Why Is Martin O'Malley Channeling Jimmy Carter?

Jill Lawrence

Maryland Gov. Martin O'Malley made news at the National Governors Association conference last weekend by acknowledging the obvious – that he is laying the foundation for a possible presidential campaign. What really struck me, though, was his assertion that the nation is enduring "a crisis of confidence" that will last through the 2014 midterms.

The phrase called to mind Jimmy Carter's famous "malaise" speech of 1979, in which he lamented that the country had not come together to solve its problems. Carter never actually used the word "malaise" –but he did use the phrase "crisis of confidence." In fact, it was the title of the speech.

"I want to talk to you right now about a fundamental threat to American democracy," Carter said. "The threat is nearly invisible in ordinary ways. It is a crisis of confidence. It is a crisis that strikes at the very heart and soul and spirit of our national will."

There is nothing wrong with the phrase itself, and the speech has gotten better reviews in hindsight than it did at the time. It could be applied with few changes to the current political and economic landscape. But Carter was an unpopular one-term president that most Democrats avoid emulating. Also, research has shown that optimism is a winner in politics, and being downbeat is a loser.

Here's what O'Malley said: "We're going through this crisis of confidence. And great republics sometimes go through these periods. Individuals call them 'the dark night of the soul.' We're going through a time of confusion and a time of polarization, and a time of real crisis about whether or not we're still capable as a people of accomplishing big and important things."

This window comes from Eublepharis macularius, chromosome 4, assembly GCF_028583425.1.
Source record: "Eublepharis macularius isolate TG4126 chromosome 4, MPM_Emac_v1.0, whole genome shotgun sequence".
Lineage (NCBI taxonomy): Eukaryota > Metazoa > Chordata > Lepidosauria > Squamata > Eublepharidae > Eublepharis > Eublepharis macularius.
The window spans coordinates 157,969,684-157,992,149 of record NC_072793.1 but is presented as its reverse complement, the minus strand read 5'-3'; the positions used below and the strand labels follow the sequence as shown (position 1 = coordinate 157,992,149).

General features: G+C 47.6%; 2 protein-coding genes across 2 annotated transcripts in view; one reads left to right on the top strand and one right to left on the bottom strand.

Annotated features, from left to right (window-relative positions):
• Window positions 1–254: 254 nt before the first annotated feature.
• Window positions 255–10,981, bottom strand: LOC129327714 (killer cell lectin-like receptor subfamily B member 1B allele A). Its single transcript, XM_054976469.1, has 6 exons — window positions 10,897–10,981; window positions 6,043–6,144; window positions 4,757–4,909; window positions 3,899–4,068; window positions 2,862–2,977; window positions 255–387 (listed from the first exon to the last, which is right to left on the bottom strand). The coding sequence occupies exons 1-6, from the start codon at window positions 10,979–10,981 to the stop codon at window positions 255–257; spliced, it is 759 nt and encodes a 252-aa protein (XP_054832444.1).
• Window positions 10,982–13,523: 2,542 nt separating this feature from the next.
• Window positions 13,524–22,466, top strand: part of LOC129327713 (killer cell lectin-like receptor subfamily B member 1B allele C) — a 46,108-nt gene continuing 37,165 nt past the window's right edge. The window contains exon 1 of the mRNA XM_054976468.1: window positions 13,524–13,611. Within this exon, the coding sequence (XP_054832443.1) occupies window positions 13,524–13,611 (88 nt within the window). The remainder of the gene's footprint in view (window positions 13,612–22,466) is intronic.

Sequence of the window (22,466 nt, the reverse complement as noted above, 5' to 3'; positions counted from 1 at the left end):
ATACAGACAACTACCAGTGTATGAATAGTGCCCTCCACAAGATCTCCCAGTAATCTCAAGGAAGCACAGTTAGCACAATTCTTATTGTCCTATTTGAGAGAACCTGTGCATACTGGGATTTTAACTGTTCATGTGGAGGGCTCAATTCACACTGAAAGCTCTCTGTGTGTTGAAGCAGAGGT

Whether you think this is true or not, is that a winning Democratic message? While polls suggest Republicans are getting more blame than Democrats for the current stalemate, it's hard to believe voters will be turned on by hearing that they and their republic are going through "a dark night of the soul." Also, that message will seem out of touch and unduly alarming if Congress eventually muddles its way toward an immigration overhaul, a big fiscal deal or both.

Let's just get the bad news out of the way all at once. O'Malley's summer reading list, according to TIME, includes Richard Haass' Foreign Policy Begins at Home: The Case for Putting America's House in Order; The Gardens of Democracy: A New American Story of Citizenship, the Economy, and the Role of Government, by Eric Liu and Nick Hanauer; and Parker Palmer's Healing the Heart of Democracy: The Courage to Create a Politics Worthy of the Human Spirit. Suffice it to say that Swedish Land-Use Planning seems positively frivolous in comparison. That was the book that 1988 nominee Michael Dukakis read at the beach, sealing his image as a colorless nerd. Another Democrat that Democrats generally try not to emulate.

President Obama is traveling the country talking triumphally about a nation no longer in recession ("We fought our way back!") and combatively about Republicans he says are resistant to working out solutions to problems ("Washington has taken its eye off the ball"). O'Malley's tone is quite different, which may be the point as he looks ahead to a race that may require Democrats to differentiate themselves from Obama. Still, it's a risky departure from the happy warrior, assertively cheerful school of politics.

O'Malley is an interesting and in some ways unusual politician who is steeped in both Irish culture (he leads a Celtic rock band) and statistical analysis (the basis of his reputation as a top manager, possibly the top manager, in government). He has recently signed into law initiatives such as gun control, same-sex marriage and a DREAM Act for young people in his state. O'Malley's State of the State address early this year, focusing on Maryland's achievements in education, innovation and other areas, was widely viewed as a blueprint for a national campaign. Since then O'Malley has hosted a climate-change summit, spoken on middle-class prosperity at a Washington think tank, and discussed his record and goals in many other forums.

He has the raw material to develop a candidacy, if that's the choice he makes, and there are certainly lessons to be learned from Democrats of the past. But some of them are object lessons in what not to do or say.